The United States of Football Unions and Office Space

Photo by Stew Milne | USA TODAY Sports

Photo by Stew Milne | USA TODAY Sports

Mike: Labor Day has come and gone, but my Facebook feed last week had Republicans hailing a union court victory and Democrats decrying it. Are Tom Brady and the Patriots the cure for partisanship?

Cynthia: Partisanship, like football, is supposed to be spirited competition between teams. Done right, there’s no need for a cure. Players who cheat and, worse, politicians who obstruct give both a bad rap.

Neither Democrats nor Republicans have figured out how to protect the American Dream in the new economy where up to 53 million people work essentially as freelancers without benefits such as unemployment insurance or retirement plans and without rights to due process that Tom Brady demonstrated to be so important.

Labor leaders could fill the void in the “gig economy,” and if Tom Brady and the Players Association used their star power to help struggling workers earn a decent living and enjoy a modicum of job security, football’s reputation could improve immensely. You know, a win win.

Mike: Tom Brady’s due process was provided by our system of laws, not the players’ association. The union agreed to the boneheaded clause that purportedly vested Roger Goodell with the power of judge, jury, and executioner. Thanks goodness Judge Berman runs on Dunkin’.

And maybe this is our generational divide showing, but I think you’re taking the exact wrong lesson from the freelance economy. Mass individualization is the future of work, products, and everything. In fact, even though the law and execution were botched, it is one of the reasonable policy objectives of Obamacare: move health insurance to an individually purchased service and away from an employer-provided benefit.

That is why we need effective reform on everything from the tax code to unemployment and Social Security, giving people more job freedom to make their own way. Now that is a win-win.

Cynthia: Tom Brady would not have had a right to a hearing in the first place had it not been negotiated by the Players Association in the contract between it and the NFL. Regular workers on their own — young and old — do not have such bargaining power to strike a deal with their employer guaranteeing such a right.

I’m glad you are finally seeing the benefits of Obamacare, Mike, but it’s more than just a place for people to go and get health insurance, there are subsidies that make it affordable, a mandate to create economies of scale, and rules that prevent insurance companies from denying coverage to people who might actually need to use it someday — like a young hipster who gets cancer and can’t make video games in his garage. Obamacare will cover medical expenses, but what about his lack of income? How can he pay the rent?

Not everyone has wealthy parents to call for help. Don’t Republicans want a safety net for the mass of these “free” individuals?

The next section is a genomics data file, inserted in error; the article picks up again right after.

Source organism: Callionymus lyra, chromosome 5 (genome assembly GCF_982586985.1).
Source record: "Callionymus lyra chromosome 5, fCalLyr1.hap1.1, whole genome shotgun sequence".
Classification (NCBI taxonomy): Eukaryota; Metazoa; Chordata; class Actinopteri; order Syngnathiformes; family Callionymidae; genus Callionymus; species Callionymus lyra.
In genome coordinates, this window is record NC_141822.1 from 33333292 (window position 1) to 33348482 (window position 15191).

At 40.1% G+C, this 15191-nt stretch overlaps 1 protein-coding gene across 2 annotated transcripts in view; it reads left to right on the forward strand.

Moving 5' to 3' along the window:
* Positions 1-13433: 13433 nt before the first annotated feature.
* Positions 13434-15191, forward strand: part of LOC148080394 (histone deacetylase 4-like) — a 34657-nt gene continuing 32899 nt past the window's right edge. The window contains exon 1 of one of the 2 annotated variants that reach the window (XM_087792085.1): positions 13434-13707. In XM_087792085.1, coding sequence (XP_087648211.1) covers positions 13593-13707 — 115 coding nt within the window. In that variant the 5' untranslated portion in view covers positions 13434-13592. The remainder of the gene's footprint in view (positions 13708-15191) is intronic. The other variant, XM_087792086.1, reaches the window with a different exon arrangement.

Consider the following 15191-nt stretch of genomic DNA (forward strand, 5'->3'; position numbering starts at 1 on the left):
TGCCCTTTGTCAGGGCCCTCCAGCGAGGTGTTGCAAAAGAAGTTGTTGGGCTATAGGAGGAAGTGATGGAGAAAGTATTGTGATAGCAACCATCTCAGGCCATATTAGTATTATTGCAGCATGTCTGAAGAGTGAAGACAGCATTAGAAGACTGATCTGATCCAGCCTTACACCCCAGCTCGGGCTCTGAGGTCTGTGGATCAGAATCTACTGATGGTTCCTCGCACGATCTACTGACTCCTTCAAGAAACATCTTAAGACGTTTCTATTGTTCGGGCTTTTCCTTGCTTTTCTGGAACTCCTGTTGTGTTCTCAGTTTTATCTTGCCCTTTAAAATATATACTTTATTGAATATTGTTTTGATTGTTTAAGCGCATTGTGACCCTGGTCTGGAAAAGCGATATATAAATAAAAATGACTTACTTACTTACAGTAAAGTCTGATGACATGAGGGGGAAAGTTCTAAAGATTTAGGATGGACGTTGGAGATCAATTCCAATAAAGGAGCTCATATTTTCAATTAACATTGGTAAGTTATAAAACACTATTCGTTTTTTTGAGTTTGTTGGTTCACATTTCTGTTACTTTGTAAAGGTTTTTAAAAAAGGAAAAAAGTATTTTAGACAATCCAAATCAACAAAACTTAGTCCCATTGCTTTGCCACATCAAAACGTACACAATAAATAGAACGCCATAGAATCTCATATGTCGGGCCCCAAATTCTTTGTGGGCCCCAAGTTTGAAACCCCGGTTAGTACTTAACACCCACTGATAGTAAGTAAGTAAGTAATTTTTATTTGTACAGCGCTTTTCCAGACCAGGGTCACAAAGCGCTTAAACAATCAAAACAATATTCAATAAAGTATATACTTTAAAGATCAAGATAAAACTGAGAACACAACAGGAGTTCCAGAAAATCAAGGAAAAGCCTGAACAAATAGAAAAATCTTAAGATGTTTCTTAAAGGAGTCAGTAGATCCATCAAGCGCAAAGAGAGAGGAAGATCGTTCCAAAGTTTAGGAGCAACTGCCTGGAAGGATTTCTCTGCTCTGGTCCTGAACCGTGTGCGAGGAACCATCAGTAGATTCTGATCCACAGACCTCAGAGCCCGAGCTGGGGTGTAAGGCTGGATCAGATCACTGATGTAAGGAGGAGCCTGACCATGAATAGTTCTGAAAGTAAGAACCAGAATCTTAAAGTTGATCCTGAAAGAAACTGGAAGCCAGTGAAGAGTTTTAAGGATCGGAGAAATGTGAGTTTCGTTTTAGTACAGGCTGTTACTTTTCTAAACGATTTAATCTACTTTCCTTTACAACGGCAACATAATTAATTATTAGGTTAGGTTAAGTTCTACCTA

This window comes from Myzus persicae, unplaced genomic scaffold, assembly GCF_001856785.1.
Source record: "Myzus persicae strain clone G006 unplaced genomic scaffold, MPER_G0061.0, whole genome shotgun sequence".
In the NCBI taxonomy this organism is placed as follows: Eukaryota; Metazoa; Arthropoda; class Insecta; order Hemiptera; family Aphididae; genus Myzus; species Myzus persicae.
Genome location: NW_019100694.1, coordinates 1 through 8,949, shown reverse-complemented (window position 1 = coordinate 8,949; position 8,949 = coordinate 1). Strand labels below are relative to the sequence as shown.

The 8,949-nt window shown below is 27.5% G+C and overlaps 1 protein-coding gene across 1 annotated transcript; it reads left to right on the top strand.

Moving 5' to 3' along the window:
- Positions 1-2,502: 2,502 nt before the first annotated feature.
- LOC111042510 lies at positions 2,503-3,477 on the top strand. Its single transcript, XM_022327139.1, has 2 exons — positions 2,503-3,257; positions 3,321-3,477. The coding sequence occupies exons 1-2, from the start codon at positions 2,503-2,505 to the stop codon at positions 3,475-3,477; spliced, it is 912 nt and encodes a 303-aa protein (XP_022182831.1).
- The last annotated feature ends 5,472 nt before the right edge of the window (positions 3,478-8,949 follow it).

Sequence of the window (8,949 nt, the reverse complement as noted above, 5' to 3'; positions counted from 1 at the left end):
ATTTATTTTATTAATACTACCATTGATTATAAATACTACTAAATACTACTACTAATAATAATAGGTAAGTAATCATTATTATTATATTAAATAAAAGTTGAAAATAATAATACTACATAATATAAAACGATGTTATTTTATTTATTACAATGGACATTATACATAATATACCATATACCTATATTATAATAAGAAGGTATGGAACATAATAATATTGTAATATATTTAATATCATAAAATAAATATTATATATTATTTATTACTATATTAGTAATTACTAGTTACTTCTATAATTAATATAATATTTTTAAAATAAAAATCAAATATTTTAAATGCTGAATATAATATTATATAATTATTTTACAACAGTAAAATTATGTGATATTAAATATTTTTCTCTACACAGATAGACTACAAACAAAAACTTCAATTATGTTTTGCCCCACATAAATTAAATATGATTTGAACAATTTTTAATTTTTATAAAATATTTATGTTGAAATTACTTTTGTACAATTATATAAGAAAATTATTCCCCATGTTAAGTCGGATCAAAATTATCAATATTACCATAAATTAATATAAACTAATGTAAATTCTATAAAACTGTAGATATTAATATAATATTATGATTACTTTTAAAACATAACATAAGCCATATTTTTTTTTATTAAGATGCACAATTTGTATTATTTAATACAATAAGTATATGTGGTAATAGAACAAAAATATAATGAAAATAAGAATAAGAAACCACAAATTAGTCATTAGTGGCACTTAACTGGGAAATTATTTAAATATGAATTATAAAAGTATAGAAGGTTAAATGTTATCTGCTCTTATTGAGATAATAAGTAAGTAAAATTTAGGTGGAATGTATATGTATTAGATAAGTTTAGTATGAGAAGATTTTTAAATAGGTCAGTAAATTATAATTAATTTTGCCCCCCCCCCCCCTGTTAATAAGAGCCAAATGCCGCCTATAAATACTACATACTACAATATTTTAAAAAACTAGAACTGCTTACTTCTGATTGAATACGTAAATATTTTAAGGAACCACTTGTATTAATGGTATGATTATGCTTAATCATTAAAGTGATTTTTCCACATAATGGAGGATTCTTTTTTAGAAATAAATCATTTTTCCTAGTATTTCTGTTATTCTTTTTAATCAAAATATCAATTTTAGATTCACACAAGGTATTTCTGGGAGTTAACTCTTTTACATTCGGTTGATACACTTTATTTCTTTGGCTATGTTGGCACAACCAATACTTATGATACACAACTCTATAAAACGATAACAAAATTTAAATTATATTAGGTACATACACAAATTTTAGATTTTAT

Mike: It’s a straw man that Republicans don’t want a safety net. But we want one that is truly a net to catch people when they fall, not an incoherent regulatory morass disincentivizing work. How many different eligibility standards are there between MaineCare, TANF, the earned income tax credit, unemployment insurance, and numerous other “safety net” programs?

And for Obamacare, I said the announced policy objective was reasonable, not the means of achieving it. When you have Washington dictating individual coverage requirements in individual plans, you open the door for collusion between Big Government and Big Business. And that applies throughout the economy. The answer isn’t Big Unions, it’s decentralization. Power to the people!

Cynthia: If Tom Brady needs a union, then your straw man needs a union.

And you must be right that the federal bureaucracy is incoherent because DHHS Commissioner Mayhew can’t figure out how to collect $4.4 million she overpaid nursing homes.

When the LePage administration bilks Maine taxpayers, is it “welfare fraud” or just reckless incompetence?

Mike: Was it Mary Mayhew’s fault when the Inspector General found the same problems in 2008, 2009, and 2011? Or is there a common thread that the Medicaid regulatory environment is unwieldy, regardless of party?

If we freed state governments from filing their TPS reports in triplicate, we could fashion policy that addresses real issues instead of “gotcha” audits. Maine’s challenge is an aging, rural population. Other states have different problems. Some Democrats hate the idea of Medicaid “block grants,” but isn’t that exactly what we do in Maine with revenue sharing and school aid?

Cynthia: A common thread is that Tom Brady was accused of breaking rules and was vindicated with the help of a union and faulty evidence, while Commissioner Mayhew breaks rules all the time and is never faulted by her anti-union boss.

Maybe a cover sheet on the triplicate TPS reports would help.

Mike: Sorry, but I’m with Milton: let’s burn it down. Then maybe we can start over.